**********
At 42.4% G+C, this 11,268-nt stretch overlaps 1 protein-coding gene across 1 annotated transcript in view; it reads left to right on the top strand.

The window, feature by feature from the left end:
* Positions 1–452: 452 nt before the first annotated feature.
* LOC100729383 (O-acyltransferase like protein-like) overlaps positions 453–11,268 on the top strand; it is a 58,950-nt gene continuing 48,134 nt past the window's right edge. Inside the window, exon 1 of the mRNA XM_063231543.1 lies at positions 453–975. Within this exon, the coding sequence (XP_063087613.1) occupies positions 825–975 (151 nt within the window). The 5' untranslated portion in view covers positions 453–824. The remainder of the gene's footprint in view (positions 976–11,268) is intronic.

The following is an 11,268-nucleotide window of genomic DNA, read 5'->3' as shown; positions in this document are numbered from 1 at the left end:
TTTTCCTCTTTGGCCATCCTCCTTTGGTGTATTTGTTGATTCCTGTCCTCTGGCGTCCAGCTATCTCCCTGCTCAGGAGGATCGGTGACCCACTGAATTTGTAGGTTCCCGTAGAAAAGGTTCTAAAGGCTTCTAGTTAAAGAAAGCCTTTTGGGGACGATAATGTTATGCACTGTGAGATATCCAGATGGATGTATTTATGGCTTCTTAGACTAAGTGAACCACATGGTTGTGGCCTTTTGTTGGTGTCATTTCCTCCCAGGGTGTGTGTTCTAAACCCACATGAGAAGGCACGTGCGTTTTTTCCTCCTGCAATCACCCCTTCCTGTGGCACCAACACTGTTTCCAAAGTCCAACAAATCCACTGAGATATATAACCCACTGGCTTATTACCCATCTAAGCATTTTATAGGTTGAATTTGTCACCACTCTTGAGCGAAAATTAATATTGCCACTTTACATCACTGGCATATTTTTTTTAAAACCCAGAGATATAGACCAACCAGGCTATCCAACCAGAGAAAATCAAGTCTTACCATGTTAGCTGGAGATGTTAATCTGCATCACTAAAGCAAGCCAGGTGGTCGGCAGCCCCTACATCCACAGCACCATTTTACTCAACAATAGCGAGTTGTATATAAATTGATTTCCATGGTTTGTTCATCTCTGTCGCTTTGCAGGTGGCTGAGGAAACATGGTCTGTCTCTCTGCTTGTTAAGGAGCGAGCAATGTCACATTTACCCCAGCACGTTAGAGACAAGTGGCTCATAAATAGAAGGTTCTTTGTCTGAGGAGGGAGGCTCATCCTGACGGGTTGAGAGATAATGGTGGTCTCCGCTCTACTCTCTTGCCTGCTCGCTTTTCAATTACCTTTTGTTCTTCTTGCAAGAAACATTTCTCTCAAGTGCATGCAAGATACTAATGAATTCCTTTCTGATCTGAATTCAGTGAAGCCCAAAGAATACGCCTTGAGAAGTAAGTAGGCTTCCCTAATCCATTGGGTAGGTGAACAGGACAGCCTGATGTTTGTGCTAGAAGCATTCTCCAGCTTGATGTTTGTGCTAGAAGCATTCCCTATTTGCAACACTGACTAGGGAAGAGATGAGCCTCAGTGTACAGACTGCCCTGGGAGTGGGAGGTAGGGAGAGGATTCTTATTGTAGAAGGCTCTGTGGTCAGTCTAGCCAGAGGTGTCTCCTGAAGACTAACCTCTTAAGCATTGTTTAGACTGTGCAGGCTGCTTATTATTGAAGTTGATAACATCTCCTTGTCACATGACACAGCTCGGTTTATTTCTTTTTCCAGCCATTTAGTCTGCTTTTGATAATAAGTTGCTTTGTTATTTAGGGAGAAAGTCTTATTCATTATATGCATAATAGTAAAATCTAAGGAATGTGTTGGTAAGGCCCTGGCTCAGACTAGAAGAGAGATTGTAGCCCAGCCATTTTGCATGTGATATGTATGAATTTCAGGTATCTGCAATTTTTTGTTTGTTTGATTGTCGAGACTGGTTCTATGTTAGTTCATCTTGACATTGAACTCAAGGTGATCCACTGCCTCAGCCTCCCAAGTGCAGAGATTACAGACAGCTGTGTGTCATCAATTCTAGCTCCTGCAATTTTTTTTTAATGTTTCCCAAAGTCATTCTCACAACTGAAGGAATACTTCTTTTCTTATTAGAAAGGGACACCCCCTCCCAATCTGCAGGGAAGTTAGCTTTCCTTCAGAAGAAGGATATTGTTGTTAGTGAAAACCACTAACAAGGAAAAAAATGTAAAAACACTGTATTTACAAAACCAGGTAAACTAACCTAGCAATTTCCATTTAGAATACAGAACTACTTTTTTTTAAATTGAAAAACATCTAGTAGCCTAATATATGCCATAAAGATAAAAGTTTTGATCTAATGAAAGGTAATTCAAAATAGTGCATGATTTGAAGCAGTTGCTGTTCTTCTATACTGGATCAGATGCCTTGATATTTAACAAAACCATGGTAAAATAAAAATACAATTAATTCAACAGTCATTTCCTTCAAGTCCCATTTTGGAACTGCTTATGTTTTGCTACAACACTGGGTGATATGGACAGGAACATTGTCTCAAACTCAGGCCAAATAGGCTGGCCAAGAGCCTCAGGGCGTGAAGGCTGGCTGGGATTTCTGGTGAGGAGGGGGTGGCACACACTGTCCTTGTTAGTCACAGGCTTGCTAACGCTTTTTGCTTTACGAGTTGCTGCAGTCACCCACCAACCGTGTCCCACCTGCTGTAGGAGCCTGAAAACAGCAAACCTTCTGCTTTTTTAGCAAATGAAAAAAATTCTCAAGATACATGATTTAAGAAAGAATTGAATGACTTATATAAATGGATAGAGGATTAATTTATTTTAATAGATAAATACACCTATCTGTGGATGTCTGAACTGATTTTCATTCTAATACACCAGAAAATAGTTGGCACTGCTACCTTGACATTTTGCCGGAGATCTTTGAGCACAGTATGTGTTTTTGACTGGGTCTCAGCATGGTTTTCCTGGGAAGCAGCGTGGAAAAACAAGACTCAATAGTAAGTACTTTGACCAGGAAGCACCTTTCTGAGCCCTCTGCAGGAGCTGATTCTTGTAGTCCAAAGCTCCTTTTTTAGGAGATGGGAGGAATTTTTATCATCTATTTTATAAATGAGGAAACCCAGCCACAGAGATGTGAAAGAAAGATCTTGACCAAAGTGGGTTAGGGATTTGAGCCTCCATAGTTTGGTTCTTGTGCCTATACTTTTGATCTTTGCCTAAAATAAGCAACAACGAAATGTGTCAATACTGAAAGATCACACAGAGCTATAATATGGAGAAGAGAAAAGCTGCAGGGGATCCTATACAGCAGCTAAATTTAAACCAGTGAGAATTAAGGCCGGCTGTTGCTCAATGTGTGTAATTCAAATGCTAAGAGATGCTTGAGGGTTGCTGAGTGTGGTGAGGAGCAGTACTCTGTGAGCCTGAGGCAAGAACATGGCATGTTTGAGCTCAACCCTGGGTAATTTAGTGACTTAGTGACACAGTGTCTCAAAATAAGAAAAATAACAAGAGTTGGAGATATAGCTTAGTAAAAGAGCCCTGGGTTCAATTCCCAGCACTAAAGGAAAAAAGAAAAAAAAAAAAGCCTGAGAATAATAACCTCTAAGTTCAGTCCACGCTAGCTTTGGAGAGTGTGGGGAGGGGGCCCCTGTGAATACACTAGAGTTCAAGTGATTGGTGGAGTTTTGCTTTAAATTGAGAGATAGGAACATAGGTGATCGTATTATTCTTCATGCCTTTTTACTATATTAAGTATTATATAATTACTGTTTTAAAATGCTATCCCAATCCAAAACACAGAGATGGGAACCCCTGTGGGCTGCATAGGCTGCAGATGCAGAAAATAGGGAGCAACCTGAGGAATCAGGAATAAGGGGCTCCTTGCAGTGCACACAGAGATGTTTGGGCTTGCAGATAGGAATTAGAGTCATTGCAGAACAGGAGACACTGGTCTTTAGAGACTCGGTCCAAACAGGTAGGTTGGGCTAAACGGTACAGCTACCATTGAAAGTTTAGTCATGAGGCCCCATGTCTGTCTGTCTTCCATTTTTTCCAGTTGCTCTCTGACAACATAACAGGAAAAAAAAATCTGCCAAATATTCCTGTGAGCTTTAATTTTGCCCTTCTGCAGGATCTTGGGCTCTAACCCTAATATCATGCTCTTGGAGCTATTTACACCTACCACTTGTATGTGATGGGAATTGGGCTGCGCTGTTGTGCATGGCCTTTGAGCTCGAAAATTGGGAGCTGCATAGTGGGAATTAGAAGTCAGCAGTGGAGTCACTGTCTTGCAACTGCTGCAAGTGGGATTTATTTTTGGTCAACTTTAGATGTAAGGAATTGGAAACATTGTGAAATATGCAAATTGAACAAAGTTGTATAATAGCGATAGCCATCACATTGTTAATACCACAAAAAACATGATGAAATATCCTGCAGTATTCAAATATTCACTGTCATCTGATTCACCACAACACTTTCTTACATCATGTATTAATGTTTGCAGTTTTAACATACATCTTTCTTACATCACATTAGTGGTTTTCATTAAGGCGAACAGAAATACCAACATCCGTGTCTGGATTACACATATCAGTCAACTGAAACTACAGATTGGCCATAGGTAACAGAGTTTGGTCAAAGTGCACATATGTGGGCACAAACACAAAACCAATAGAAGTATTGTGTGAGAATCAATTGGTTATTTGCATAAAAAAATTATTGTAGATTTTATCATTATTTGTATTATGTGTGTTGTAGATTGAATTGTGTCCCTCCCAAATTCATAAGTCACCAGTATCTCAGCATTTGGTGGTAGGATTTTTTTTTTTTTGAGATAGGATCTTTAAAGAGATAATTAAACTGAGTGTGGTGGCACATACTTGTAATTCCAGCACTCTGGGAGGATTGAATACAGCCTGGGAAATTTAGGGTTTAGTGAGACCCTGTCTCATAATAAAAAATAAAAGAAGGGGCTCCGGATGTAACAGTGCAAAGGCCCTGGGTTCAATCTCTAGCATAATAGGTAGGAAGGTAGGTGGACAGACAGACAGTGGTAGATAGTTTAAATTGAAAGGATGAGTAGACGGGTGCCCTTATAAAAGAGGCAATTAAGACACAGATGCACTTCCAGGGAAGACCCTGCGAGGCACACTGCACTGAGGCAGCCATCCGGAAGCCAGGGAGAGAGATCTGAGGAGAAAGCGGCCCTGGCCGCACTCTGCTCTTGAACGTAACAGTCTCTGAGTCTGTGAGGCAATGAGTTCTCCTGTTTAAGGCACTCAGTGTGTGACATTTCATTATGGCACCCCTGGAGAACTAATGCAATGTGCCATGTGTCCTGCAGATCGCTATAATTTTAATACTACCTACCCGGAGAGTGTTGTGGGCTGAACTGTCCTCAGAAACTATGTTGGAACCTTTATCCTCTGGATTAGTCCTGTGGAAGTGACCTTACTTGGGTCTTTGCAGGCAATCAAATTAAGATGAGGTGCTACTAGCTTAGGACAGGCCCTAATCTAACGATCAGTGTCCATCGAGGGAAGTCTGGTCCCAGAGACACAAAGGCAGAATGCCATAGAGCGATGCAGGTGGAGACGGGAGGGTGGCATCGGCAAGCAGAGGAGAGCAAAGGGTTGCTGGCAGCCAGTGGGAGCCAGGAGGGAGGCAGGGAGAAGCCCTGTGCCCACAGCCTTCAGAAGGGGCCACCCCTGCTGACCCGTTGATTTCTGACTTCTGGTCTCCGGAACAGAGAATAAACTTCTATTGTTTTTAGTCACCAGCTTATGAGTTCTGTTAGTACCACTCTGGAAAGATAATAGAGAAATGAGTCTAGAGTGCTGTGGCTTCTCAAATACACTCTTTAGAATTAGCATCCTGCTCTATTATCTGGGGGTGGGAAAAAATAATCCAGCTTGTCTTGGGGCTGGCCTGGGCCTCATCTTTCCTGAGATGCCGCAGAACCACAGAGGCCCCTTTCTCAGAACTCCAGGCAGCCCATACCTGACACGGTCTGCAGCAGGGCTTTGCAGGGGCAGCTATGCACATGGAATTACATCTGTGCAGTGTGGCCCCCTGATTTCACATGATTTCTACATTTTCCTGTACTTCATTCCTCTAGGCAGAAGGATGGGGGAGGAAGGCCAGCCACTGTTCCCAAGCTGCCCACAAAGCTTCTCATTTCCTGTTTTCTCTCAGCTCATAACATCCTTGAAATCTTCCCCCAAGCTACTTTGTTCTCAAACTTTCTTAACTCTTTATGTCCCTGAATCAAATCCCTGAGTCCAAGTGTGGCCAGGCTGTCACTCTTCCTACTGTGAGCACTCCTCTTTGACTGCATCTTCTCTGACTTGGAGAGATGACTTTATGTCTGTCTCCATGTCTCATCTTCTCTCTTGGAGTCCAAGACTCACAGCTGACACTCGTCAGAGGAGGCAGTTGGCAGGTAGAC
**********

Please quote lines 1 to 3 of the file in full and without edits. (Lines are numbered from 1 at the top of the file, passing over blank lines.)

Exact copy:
At 42.4% G+C, this 11,268-nt stretch overlaps 1 protein-coding gene across 1 annotated transcript in view; it reads left to right on the top strand.

The window, feature by feature from the left end:
* Positions 1–452: 452 nt before the first annotated feature.